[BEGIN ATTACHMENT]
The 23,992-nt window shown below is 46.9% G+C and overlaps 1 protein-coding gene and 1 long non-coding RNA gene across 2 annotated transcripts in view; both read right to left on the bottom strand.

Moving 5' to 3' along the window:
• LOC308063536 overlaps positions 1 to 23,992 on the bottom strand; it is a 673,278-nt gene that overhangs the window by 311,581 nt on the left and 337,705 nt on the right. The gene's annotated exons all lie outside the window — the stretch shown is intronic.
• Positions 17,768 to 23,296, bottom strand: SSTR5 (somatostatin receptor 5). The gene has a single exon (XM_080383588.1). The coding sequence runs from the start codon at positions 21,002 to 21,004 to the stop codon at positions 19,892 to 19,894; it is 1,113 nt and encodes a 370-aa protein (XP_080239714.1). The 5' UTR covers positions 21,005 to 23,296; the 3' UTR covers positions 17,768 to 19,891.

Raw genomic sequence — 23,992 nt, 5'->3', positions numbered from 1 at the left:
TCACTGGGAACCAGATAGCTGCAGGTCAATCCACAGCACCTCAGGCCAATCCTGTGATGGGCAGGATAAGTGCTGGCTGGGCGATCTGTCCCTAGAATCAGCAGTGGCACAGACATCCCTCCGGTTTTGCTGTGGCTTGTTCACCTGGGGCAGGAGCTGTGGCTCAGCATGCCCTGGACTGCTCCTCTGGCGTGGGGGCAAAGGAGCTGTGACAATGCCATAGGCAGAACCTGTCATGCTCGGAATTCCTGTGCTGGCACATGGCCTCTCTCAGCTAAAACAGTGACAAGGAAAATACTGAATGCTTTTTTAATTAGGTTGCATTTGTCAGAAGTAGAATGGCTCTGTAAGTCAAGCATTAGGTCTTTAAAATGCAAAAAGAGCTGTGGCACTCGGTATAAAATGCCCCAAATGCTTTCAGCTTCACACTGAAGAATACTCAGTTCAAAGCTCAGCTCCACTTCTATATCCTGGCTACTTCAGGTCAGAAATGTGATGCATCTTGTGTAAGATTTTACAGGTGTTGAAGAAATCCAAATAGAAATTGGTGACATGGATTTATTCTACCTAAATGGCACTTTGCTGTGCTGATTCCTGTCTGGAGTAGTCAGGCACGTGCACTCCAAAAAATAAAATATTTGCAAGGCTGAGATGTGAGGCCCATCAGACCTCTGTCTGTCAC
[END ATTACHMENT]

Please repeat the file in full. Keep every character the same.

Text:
The 23,992-nt window shown below is 46.9% G+C and overlaps 1 protein-coding gene and 1 long non-coding RNA gene across 2 annotated transcripts in view; both read right to left on the bottom strand.

Moving 5' to 3' along the window:
• LOC308063536 overlaps positions 1 to 23,992 on the bottom strand; it is a 673,278-nt gene that overhangs the window by 311,581 nt on the left and 337,705 nt on the right. The gene's annotated exons all lie outside the window — the stretch shown is intronic.
• Positions 17,768 to 23,296, bottom strand: SSTR5 (somatostatin receptor 5). The gene has a single exon (XM_080383588.1). The coding sequence runs from the start codon at positions 21,002 to 21,004 to the stop codon at positions 19,892 to 19,894; it is 1,113 nt and encodes a 370-aa protein (XP_080239714.1). The 5' UTR covers positions 21,005 to 23,296; the 3' UTR covers positions 17,768 to 19,891.

Raw genomic sequence — 23,992 nt, 5'->3', positions numbered from 1 at the left:
TCACTGGGAACCAGATAGCTGCAGGTCAATCCACAGCACCTCAGGCCAATCCTGTGATGGGCAGGATAAGTGCTGGCTGGGCGATCTGTCCCTAGAATCAGCAGTGGCACAGACATCCCTCCGGTTTTGCTGTGGCTTGTTCACCTGGGGCAGGAGCTGTGGCTCAGCATGCCCTGGACTGCTCCTCTGGCGTGGGGGCAAAGGAGCTGTGACAATGCCATAGGCAGAACCTGTCATGCTCGGAATTCCTGTGCTGGCACATGGCCTCTCTCAGCTAAAACAGTGACAAGGAAAATACTGAATGCTTTTTTAATTAGGTTGCATTTGTCAGAAGTAGAATGGCTCTGTAAGTCAAGCATTAGGTCTTTAAAATGCAAAAAGAGCTGTGGCACTCGGTATAAAATGCCCCAAATGCTTTCAGCTTCACACTGAAGAATACTCAGTTCAAAGCTCAGCTCCACTTCTATATCCTGGCTACTTCAGGTCAGAAATGTGATGCATCTTGTGTAAGATTTTACAGGTGTTGAAGAAATCCAAATAGAAATTGGTGACATGGATTTATTCTACCTAAATGGCACTTTGCTGTGCTGATTCCTGTCTGGAGTAGTCAGGCACGTGCACTCCAAAAAATAAAATATTTGCAAGGCTGAGATGTGAGGCCCATCAGACCTCTGTCTGTCAC